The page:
Architectural Zen with Wooden Pallets
29 Mar 2017
Some people have filled a couple of rooms with furniture made from wooden pallets, such as a pallet desk, pallet armchair and pallet bed base. However, others have taken it much further. In fact, they’ve elevated it into an art form.
Indian architects Mofa Studio recently won an award for a large-scale sculpture made almost entirely from gracefully stacked wooden pallets – over a thousand of them. The inspiration for the sweeping curved outline of the building was taken from the intricate lines of many of India’s ancient and often asymmetric carved buildings, but the simplicity of it was said by the designers to evoke the uncomplicated perceptions of childhood, and the guiding intention was to facilitate contemplation.
This wooden pallet structure, “a parametrized stacking of shipping pallets” in the words of its designers, was situated in the outskirts of New Delhi and was partially covered with compost and grass to harmonise it with its environment. The 800-square-foot enclosed area was used as an exhibition space, and in it there was some solar-powered pieces of furniture that would light up when people sat on them.
Mofa explained that “the concept initiated from the basic idea of ‘fluid’ thoughts,” and this led to their naming it “The Ponseive” after the magic basin of memories in Professor Dumbledore’s study in Harry Potter. Inspiration is said to have been drawn from playing amongst the ruins of ancient buildings as a child.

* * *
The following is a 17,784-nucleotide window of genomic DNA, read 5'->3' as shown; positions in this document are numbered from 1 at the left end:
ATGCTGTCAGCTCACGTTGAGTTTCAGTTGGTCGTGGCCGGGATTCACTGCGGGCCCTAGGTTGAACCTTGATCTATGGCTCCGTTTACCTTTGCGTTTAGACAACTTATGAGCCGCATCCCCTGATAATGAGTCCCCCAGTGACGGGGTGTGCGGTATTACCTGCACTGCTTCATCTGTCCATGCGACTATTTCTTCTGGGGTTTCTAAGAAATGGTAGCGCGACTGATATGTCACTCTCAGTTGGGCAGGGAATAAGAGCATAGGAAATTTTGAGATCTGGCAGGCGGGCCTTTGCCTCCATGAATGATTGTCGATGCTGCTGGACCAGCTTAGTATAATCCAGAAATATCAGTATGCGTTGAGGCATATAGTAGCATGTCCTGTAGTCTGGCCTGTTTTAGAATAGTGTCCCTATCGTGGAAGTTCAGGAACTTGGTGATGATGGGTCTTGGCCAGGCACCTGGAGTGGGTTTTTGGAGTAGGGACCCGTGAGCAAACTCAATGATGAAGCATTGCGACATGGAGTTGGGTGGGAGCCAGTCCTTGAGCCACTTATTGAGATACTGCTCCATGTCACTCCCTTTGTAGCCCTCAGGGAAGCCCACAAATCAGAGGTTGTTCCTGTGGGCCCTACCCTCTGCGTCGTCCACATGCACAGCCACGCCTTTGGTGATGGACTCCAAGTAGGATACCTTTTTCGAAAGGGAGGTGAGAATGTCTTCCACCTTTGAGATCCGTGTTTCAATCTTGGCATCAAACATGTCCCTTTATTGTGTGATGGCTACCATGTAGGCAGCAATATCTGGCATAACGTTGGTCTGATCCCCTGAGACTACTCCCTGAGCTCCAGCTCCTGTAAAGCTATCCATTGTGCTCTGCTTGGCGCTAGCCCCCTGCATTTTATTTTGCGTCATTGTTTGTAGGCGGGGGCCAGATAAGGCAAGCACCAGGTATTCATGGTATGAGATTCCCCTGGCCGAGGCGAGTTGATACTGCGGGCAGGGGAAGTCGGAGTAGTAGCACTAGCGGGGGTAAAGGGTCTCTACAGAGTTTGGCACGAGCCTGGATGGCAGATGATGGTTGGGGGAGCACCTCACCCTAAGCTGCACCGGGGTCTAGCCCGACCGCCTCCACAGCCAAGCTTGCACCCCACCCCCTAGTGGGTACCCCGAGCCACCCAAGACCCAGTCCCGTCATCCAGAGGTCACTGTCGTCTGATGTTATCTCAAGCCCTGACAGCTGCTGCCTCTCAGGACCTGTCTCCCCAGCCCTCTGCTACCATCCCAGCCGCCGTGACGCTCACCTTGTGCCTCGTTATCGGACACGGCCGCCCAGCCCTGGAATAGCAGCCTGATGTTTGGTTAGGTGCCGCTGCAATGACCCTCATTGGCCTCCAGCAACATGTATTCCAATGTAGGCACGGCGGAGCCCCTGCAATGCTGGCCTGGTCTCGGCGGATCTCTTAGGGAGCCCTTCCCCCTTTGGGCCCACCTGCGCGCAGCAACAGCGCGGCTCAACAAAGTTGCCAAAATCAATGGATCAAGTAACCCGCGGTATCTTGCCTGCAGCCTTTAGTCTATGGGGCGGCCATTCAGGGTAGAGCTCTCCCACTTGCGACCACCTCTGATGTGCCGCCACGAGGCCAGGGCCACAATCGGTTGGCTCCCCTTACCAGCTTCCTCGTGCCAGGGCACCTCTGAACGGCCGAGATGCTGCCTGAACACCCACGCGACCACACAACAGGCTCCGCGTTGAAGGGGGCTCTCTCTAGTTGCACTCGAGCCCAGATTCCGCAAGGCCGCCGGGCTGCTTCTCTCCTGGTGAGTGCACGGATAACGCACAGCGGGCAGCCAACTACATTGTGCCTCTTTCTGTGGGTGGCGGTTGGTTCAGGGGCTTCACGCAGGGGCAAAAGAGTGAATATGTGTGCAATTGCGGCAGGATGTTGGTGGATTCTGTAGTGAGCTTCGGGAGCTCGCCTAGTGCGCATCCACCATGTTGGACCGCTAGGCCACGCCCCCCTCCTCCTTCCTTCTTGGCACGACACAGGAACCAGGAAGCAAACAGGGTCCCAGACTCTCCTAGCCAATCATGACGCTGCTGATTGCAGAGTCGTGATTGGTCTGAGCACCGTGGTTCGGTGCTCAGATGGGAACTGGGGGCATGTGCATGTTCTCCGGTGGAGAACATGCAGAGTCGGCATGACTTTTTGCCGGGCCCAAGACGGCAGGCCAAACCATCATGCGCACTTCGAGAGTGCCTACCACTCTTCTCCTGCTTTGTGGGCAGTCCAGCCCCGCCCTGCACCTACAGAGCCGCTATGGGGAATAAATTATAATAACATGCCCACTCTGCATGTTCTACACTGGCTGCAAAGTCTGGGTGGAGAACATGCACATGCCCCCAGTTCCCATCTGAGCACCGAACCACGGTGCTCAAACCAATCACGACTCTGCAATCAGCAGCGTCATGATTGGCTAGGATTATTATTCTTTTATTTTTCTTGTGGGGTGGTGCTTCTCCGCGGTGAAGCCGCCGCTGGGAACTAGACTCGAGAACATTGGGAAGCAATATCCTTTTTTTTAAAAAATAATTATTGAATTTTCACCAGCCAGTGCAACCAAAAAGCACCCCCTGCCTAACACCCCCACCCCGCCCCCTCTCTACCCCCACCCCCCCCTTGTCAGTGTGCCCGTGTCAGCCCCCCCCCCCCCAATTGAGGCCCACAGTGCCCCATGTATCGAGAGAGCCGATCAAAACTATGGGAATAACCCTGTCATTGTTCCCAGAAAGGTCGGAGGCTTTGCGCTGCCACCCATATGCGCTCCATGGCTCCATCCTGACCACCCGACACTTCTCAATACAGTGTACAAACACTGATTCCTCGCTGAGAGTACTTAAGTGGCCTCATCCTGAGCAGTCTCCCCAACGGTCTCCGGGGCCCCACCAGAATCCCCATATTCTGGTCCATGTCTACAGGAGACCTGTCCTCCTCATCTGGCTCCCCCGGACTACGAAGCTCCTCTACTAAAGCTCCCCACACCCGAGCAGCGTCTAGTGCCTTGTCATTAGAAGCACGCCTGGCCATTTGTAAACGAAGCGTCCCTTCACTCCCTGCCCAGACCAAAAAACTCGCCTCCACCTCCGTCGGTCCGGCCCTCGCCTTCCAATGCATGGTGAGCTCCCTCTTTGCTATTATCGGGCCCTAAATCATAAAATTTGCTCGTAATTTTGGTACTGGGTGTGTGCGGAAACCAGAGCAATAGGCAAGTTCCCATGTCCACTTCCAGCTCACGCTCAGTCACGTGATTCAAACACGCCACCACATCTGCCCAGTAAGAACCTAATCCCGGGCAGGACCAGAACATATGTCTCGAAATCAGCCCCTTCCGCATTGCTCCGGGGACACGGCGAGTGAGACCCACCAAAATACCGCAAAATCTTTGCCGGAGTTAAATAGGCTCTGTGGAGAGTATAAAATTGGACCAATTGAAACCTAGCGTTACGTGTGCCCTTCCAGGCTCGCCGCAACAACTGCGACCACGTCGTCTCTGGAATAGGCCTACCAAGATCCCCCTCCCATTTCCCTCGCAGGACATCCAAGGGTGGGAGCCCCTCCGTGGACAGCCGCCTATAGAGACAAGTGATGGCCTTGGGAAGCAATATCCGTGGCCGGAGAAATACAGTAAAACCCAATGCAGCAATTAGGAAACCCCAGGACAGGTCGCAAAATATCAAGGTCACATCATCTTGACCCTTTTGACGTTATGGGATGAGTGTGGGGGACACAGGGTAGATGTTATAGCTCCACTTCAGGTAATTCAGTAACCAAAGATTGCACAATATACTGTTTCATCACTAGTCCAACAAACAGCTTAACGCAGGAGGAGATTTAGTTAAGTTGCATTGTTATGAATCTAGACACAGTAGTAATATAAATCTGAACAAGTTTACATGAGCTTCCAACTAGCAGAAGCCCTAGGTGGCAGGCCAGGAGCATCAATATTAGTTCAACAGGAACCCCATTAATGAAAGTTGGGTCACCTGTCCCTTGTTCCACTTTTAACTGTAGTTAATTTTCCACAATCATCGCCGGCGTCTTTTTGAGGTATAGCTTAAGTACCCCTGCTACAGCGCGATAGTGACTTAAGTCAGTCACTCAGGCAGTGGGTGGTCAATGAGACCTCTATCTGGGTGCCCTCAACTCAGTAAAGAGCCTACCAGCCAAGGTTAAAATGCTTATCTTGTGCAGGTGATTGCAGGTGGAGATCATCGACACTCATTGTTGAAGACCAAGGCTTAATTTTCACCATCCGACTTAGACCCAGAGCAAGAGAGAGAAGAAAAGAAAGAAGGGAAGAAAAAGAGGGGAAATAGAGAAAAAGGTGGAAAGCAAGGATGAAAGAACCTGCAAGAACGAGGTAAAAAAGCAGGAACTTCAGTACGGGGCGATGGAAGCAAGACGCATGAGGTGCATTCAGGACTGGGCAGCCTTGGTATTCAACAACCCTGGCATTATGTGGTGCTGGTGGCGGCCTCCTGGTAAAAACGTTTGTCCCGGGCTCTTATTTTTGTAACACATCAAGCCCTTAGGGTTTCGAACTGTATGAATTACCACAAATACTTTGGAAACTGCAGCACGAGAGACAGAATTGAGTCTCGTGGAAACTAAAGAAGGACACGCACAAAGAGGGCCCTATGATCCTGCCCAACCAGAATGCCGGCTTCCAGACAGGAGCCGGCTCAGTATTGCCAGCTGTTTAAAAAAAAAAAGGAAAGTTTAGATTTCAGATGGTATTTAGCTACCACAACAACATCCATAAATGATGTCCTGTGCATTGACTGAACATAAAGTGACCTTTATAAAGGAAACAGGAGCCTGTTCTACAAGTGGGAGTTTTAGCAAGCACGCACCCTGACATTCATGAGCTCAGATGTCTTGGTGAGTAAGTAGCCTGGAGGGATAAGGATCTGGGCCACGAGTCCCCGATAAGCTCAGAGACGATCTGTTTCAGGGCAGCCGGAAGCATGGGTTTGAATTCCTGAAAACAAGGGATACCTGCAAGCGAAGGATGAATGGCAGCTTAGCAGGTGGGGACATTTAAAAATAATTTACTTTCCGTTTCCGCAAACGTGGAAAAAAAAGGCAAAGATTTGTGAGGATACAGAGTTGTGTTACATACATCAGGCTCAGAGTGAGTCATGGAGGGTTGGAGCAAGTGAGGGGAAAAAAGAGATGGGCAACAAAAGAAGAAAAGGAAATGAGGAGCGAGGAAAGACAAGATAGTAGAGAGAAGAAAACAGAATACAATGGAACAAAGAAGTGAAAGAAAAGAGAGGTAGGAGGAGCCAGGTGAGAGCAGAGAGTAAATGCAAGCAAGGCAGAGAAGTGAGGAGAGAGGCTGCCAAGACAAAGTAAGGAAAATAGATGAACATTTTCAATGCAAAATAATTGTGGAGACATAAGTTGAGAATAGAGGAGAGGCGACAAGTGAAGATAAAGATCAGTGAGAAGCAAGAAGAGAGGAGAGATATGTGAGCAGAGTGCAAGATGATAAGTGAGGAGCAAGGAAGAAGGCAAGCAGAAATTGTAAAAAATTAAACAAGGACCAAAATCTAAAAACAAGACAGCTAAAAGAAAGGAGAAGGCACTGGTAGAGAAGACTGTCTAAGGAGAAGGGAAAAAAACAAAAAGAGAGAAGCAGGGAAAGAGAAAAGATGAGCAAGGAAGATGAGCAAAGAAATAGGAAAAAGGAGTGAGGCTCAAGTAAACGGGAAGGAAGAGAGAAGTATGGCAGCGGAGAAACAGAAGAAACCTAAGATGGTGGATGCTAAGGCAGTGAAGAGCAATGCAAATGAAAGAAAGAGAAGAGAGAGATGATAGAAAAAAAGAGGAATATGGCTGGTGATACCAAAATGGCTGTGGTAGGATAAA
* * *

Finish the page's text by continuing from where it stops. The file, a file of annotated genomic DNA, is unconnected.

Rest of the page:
Even though the installation was left up for only a short space of time during 2014, it has continued to accumulate awards – even after it was disassembled. Kohler, the plumbing design company, perhaps liking the association with magic basins, nominated it for the Bold Design Awards of 2016 in the Community Harmony category. Similar temporary art installations have also been erected in many other parts of the world, including Nottingham Castle, but not on such a grand scale.
Pallet Shops and Houses
If you prefer your pallets just a bit more down to earth, how about the pallet housing project proposed by I-Beam Design.
Prince Charles’ Royal Gardens recently hosted a pallet home in an exhibition on sustainable design. The designer had already promoted similar structures as a possible solution to the problem of housing refugees, suggesting that with one and half years’ worth of America’s current pallet production 33 million refugees could live in a pallet house. And with just the ones sent to landfill each year 40 thousand refugees could be housed. In fact, it seems a small pallet village has actually been assembled for Somali refugees. Each pallet house requires approximately 100 pallets. The design is available from the I-Beam website for about $85.
Polish design studio Mode:Lina Architekci, who specialise in builds using recycled materials, have also recently built a wine shop in Poznań and furnished it using pallets, while the offices of Dutch advertising agency Brandbase have recently been refitted with furnishings constructed from 270 shipping pallets. Even a design for building a pallet swimming pool is available online from the “DIY & Crafts” website.
If your business is heavily dependent on pallets, you’d probably be well advised to keep a close eye on them all.